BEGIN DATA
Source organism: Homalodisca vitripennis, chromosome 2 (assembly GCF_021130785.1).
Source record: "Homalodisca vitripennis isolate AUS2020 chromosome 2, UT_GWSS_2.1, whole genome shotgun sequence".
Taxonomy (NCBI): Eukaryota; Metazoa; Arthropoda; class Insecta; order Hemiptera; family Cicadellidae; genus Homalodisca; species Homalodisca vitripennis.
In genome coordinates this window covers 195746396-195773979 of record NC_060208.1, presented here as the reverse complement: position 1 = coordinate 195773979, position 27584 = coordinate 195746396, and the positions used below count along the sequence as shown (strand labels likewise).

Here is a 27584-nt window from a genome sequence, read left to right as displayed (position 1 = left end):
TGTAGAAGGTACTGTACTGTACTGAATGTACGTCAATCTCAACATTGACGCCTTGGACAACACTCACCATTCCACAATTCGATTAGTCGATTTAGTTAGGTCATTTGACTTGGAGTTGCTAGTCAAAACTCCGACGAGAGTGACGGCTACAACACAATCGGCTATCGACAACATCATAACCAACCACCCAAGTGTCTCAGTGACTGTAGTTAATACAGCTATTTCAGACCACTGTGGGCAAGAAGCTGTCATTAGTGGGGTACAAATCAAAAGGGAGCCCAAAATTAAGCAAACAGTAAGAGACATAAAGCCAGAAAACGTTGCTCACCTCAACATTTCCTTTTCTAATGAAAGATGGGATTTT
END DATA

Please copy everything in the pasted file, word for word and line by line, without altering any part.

Source organism: Homalodisca vitripennis, chromosome 2 (assembly GCF_021130785.1).
Source record: "Homalodisca vitripennis isolate AUS2020 chromosome 2, UT_GWSS_2.1, whole genome shotgun sequence".
Taxonomy (NCBI): Eukaryota; Metazoa; Arthropoda; class Insecta; order Hemiptera; family Cicadellidae; genus Homalodisca; species Homalodisca vitripennis.
In genome coordinates this window covers 195746396-195773979 of record NC_060208.1, presented here as the reverse complement: position 1 = coordinate 195773979, position 27584 = coordinate 195746396, and the positions used below count along the sequence as shown (strand labels likewise).

Here is a 27584-nt window from a genome sequence, read left to right as displayed (position 1 = left end):
TGTAGAAGGTACTGTACTGTACTGAATGTACGTCAATCTCAACATTGACGCCTTGGACAACACTCACCATTCCACAATTCGATTAGTCGATTTAGTTAGGTCATTTGACTTGGAGTTGCTAGTCAAAACTCCGACGAGAGTGACGGCTACAACACAATCGGCTATCGACAACATCATAACCAACCACCCAAGTGTCTCAGTGACTGTAGTTAATACAGCTATTTCAGACCACTGTGGGCAAGAAGCTGTCATTAGTGGGGTACAAATCAAAAGGGAGCCCAAAATTAAGCAAACAGTAAGAGACATAAAGCCAGAAAACGTTGCTCACCTCAACATTTCCTTTTCTAATGAAAGATGGGATTTT